Here is my Simple Life Cycle of a Chicken Unit, available at my Tpt Store! This teaches the simpler, 4 step life cycle...
I started by reading different books about eggs or chicken. We made a list of animals that we thought came from an egg. Here are a couple of the books that we read.
I showed a cute video clip of a chick hatching from an egg on youtube. I can't find the video right now, but I am thinking if I use my work computer it might show up there. I will post it here if I find it. :)
After we learned about the life cycle, we made a art project inspired by I Heart Crafty Things. The craft ideas on this blog are incredible, so be sure to check it out! (I am sure you have seen this life cycle craft all over Pinterest)
Here is the finished product of the life cycle of a chicken that we made.
I started by copying the life cycle on a blue piece of construction paper with the arrows in place. I wrote numbers 1-4 on the paper so they knew where to start and end. I did this project as whole group instruction. I first passed out the blue paper and ONLY the egg for the nest. Once we all drew our nest and pasted our egg, then I gave them the next piece to make the chick hatching. I knew if I gave them all the pieces at once, no one would stay with me, I would have 100 questions, and glue would be everywhere. This strategy actually worked well (for this project...) :)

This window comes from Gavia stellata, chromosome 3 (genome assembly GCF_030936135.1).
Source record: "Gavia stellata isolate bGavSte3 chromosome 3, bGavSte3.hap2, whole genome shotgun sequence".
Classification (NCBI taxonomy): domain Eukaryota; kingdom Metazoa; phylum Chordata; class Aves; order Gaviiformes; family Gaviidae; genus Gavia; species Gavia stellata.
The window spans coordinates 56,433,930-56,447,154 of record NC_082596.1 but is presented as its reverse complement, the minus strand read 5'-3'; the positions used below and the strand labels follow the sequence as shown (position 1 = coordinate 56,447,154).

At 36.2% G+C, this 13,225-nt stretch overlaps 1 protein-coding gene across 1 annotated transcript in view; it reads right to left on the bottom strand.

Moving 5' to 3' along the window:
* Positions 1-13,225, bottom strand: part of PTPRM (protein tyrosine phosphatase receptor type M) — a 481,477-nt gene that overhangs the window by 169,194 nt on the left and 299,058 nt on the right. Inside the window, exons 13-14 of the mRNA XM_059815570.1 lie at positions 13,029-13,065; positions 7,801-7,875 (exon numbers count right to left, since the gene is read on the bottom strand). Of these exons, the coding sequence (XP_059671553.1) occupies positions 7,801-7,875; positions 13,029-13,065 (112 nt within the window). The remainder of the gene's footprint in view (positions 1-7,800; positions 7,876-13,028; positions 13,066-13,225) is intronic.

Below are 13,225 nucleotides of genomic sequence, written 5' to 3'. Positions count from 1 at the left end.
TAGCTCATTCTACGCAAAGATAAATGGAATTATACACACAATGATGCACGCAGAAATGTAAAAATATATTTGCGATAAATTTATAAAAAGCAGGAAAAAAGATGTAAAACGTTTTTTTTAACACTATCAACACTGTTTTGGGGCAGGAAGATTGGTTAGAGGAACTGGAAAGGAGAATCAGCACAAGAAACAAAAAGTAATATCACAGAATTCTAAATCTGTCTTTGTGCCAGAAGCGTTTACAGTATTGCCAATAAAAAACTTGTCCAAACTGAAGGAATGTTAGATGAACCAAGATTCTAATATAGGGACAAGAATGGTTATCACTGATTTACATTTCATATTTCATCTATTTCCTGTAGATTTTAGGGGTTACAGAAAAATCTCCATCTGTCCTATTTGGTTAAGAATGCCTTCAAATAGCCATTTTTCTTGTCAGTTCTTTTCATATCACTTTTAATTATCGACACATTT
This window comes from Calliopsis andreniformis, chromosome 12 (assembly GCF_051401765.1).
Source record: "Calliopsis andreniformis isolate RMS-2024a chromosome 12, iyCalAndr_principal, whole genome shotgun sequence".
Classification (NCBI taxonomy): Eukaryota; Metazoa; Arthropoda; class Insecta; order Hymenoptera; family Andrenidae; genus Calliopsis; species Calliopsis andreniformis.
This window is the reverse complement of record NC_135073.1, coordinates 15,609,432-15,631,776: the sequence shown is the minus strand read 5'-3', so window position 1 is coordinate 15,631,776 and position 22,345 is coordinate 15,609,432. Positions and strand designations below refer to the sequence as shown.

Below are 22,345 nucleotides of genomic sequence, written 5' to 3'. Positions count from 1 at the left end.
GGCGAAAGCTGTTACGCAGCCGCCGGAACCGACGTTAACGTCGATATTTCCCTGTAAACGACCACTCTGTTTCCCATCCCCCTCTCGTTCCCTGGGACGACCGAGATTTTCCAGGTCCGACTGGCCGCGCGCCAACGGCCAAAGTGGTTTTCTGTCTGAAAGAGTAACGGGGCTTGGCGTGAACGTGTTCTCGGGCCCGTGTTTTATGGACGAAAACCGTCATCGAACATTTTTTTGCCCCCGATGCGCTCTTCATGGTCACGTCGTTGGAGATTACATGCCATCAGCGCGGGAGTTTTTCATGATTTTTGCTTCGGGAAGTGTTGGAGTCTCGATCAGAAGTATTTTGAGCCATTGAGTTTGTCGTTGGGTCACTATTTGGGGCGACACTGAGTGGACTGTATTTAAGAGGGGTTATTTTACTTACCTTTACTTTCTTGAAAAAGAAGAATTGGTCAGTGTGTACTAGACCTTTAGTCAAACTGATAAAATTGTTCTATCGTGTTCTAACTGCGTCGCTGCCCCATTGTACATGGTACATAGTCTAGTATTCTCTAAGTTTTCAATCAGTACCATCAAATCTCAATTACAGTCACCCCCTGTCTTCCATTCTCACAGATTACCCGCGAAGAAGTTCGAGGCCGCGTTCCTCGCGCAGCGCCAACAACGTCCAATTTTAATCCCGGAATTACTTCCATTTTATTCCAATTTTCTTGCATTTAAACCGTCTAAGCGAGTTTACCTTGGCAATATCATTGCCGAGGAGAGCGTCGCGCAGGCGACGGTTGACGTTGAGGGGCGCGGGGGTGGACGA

To make the hatching chick, we glued down the egg, then used black crayon to make a "firework" in the center of the egg and cracks coming down. Then we colored the inside yellow and added details to make the little chick's face showing through. We also added little cracks for the feet to be poking out.
Next we made our little chick by pasting the yellow oval and adding details to make the wings, face, and feet.
Last, we made our chicken. We could have painted our hands and made it into a chicken, but I wasn't feeling up to that for this project. I pre-made the chicken body for them to glue down, and then we made the details. ( I took the picture before we added the wing detail.)
This concluded our life cycle project. We did do one more chicken thing though. We did a directed drawing of a chicken and chick. I showed the students step by step how to draw a chicken and they followed my directions as they drew their own. We are going to compile all of their farm animal drawings and sentences and make a book for them at the end of the unit. I normally push them to draw with their own creativity, but just to practice listening skills and for some of the students that don't like drawing, I decided the farm animals would be done by teacher instructed drawing.
They were free to write whatever they wanted about chicks or a chicken!